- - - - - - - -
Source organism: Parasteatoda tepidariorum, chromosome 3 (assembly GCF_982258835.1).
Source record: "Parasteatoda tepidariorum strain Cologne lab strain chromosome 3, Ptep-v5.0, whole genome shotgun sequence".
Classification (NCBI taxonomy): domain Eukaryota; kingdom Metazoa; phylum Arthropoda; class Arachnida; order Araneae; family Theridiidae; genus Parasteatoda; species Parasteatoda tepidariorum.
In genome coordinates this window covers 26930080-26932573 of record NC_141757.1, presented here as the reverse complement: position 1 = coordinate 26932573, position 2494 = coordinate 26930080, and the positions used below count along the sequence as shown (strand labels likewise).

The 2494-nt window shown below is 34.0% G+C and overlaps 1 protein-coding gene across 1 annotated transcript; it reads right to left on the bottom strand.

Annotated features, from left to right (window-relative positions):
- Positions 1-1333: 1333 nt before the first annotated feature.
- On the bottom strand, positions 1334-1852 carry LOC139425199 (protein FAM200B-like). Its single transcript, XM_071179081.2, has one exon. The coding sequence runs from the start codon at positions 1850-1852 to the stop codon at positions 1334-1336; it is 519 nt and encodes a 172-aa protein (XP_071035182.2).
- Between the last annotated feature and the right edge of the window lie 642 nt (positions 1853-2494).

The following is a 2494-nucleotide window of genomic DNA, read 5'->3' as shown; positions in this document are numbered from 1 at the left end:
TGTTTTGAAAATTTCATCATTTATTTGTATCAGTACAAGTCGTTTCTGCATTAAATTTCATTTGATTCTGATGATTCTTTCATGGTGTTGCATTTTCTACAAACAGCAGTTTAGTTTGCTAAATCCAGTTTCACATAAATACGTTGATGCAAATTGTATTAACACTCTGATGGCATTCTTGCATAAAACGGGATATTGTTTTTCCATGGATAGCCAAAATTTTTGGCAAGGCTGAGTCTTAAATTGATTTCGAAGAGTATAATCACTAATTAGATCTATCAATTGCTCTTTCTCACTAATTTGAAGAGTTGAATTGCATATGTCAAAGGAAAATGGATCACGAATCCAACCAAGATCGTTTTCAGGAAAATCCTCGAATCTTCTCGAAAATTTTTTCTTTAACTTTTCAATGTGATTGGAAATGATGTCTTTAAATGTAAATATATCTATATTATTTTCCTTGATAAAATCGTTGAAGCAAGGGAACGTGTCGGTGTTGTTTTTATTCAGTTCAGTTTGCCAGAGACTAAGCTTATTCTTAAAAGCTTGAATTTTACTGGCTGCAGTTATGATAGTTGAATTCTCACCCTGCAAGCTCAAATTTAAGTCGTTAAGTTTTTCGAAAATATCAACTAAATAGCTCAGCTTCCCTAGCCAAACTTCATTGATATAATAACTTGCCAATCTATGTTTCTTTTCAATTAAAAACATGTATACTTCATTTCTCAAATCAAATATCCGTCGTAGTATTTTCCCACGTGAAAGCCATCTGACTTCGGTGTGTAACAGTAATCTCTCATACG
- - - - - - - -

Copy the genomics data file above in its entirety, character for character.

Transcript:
Source organism: Parasteatoda tepidariorum, chromosome 3 (assembly GCF_982258835.1).
Source record: "Parasteatoda tepidariorum strain Cologne lab strain chromosome 3, Ptep-v5.0, whole genome shotgun sequence".
Classification (NCBI taxonomy): domain Eukaryota; kingdom Metazoa; phylum Arthropoda; class Arachnida; order Araneae; family Theridiidae; genus Parasteatoda; species Parasteatoda tepidariorum.
In genome coordinates this window covers 26930080-26932573 of record NC_141757.1, presented here as the reverse complement: position 1 = coordinate 26932573, position 2494 = coordinate 26930080, and the positions used below count along the sequence as shown (strand labels likewise).

The 2494-nt window shown below is 34.0% G+C and overlaps 1 protein-coding gene across 1 annotated transcript; it reads right to left on the bottom strand.

Annotated features, from left to right (window-relative positions):
- Positions 1-1333: 1333 nt before the first annotated feature.
- On the bottom strand, positions 1334-1852 carry LOC139425199 (protein FAM200B-like). Its single transcript, XM_071179081.2, has one exon. The coding sequence runs from the start codon at positions 1850-1852 to the stop codon at positions 1334-1336; it is 519 nt and encodes a 172-aa protein (XP_071035182.2).
- Between the last annotated feature and the right edge of the window lie 642 nt (positions 1853-2494).

The following is a 2494-nucleotide window of genomic DNA, read 5'->3' as shown; positions in this document are numbered from 1 at the left end:
TGTTTTGAAAATTTCATCATTTATTTGTATCAGTACAAGTCGTTTCTGCATTAAATTTCATTTGATTCTGATGATTCTTTCATGGTGTTGCATTTTCTACAAACAGCAGTTTAGTTTGCTAAATCCAGTTTCACATAAATACGTTGATGCAAATTGTATTAACACTCTGATGGCATTCTTGCATAAAACGGGATATTGTTTTTCCATGGATAGCCAAAATTTTTGGCAAGGCTGAGTCTTAAATTGATTTCGAAGAGTATAATCACTAATTAGATCTATCAATTGCTCTTTCTCACTAATTTGAAGAGTTGAATTGCATATGTCAAAGGAAAATGGATCACGAATCCAACCAAGATCGTTTTCAGGAAAATCCTCGAATCTTCTCGAAAATTTTTTCTTTAACTTTTCAATGTGATTGGAAATGATGTCTTTAAATGTAAATATATCTATATTATTTTCCTTGATAAAATCGTTGAAGCAAGGGAACGTGTCGGTGTTGTTTTTATTCAGTTCAGTTTGCCAGAGACTAAGCTTATTCTTAAAAGCTTGAATTTTACTGGCTGCAGTTATGATAGTTGAATTCTCACCCTGCAAGCTCAAATTTAAGTCGTTAAGTTTTTCGAAAATATCAACTAAATAGCTCAGCTTCCCTAGCCAAACTTCATTGATATAATAACTTGCCAATCTATGTTTCTTTTCAATTAAAAACATGTATACTTCATTTCTCAAATCAAATATCCGTCGTAGTATTTTCCCACGTGAAAGCCATCTGACTTCGGTGTGTAACAGTAATCTCTCATACG